Julie, on the other hand, is a sexually active teen, except not with Jamie, and since Jamie is in love with Julie and she climbs into his bedroom window most nights just to sleep, that is concerning to a young boy just coming into his own sexuality. Add to that the fact that Julie shares her sexual exploits with him, we have one frustrated young boy.

You can always count on Bening to put in a good performance, and this film is really all about her. Here she plays a quirky character who was raised during the Great Depression and is now trying to make sense of the 1970's, not an easy task. She is also at the end of one decade and about to enter another where AIDS, hard drugs, disco and Reagan will reign, and we will eventually be confronted by 9/11. 

The late 1970's now seem like a very innocent time.  I could relate to what Dorothea was going through, and I think her character was supposed to be endearing but she actually kind of drove me crazy. That is no aspersion on Benning's talent, I just found Dorothea to be annoying. 

However, her character in this film aside, I have to say that it's refreshing to see an actress of a certain age who hasn't had plastic surgery.  After a time you take for granted that actresses will continue to look young like Jane Fonda who at 79 doesn't have a wrinkle on her face.  That's not right.  But it's common in Hollywood.  So then when you see an actress who looks her actual age, it's shocking.  Deborah Winger in the upcoming movie "The Lovers" is another example.  I didn't even recognize her in the preview.  But it's also real and honest, and I applaud Benning and Winger.  And don't get me wrong, they are still beautiful woman, even more so by letting their age show.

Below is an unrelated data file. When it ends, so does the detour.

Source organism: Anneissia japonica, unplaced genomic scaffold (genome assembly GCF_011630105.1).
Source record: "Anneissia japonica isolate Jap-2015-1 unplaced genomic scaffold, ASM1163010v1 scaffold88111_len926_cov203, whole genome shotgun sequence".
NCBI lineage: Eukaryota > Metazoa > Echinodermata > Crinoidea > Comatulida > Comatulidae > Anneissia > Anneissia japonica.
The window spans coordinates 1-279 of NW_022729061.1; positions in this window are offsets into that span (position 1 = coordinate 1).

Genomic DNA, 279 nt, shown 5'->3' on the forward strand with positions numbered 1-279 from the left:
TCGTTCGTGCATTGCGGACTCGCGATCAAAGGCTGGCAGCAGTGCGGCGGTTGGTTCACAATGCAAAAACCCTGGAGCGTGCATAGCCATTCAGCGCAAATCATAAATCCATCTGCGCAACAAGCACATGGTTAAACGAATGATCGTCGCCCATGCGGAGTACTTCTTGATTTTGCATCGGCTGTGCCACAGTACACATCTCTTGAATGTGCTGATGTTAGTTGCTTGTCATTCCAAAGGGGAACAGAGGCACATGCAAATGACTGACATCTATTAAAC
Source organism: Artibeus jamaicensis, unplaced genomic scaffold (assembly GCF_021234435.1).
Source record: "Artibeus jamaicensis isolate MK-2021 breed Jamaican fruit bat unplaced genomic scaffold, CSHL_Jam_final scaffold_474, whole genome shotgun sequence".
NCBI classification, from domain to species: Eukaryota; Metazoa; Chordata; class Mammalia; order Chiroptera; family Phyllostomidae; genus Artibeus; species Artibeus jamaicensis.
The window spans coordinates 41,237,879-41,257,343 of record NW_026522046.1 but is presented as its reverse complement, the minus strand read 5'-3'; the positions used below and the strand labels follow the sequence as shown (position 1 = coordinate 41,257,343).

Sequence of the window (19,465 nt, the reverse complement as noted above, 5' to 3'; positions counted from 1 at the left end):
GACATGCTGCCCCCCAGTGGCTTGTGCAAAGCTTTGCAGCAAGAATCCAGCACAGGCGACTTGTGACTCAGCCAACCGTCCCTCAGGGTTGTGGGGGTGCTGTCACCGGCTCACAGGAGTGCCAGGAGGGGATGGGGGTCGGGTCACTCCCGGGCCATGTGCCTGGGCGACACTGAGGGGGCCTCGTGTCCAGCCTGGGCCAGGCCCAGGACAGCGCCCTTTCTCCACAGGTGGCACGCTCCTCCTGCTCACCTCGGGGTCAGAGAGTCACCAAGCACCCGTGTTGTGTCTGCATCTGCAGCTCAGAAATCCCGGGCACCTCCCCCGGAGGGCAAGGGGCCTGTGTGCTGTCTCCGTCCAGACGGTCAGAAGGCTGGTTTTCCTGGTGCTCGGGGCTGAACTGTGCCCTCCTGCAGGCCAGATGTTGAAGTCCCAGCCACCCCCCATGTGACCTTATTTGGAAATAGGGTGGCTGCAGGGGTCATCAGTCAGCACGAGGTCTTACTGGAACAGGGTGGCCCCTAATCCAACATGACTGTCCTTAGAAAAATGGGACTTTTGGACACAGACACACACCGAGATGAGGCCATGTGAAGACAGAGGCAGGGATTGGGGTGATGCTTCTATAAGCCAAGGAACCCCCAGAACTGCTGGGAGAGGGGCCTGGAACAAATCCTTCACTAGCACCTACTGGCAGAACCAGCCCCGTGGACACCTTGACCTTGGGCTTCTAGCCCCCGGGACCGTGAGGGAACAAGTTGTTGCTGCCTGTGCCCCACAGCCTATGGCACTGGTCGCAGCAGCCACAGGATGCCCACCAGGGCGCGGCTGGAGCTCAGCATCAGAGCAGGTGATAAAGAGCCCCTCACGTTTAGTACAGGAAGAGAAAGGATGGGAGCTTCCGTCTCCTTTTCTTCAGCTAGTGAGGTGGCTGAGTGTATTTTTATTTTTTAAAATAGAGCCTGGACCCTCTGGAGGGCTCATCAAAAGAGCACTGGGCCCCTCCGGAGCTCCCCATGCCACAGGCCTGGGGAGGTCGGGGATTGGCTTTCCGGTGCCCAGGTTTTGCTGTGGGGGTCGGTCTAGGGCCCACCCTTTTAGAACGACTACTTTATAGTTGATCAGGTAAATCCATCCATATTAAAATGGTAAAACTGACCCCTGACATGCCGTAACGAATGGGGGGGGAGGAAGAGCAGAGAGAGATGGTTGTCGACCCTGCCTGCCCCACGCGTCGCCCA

Greta Gerwig is another outstanding actress who I can always count on to put in a great performance.  However, I keep wondering when she will break out into mainstream stardom.  She has starred in many, many indie films, but is still not a household name. I mean, have you heard of Greta Gerwig?  She is a highly talented actress, but perhaps her unconventional looks hold her back.

Billy Crudup is another actor who hasn't broken through the stratosphere, and I don't know why. He had the looks and the acting skills to make it big as a romantic lead. He made a huge splash in "Waking the Dead."  I loved that movie and watched it several times and really thought he was going to be a huge star.  Though he has acted steadily since then he has never achieved the superstar status of a Tom Cruise or a Richard Gere, and I wonder why.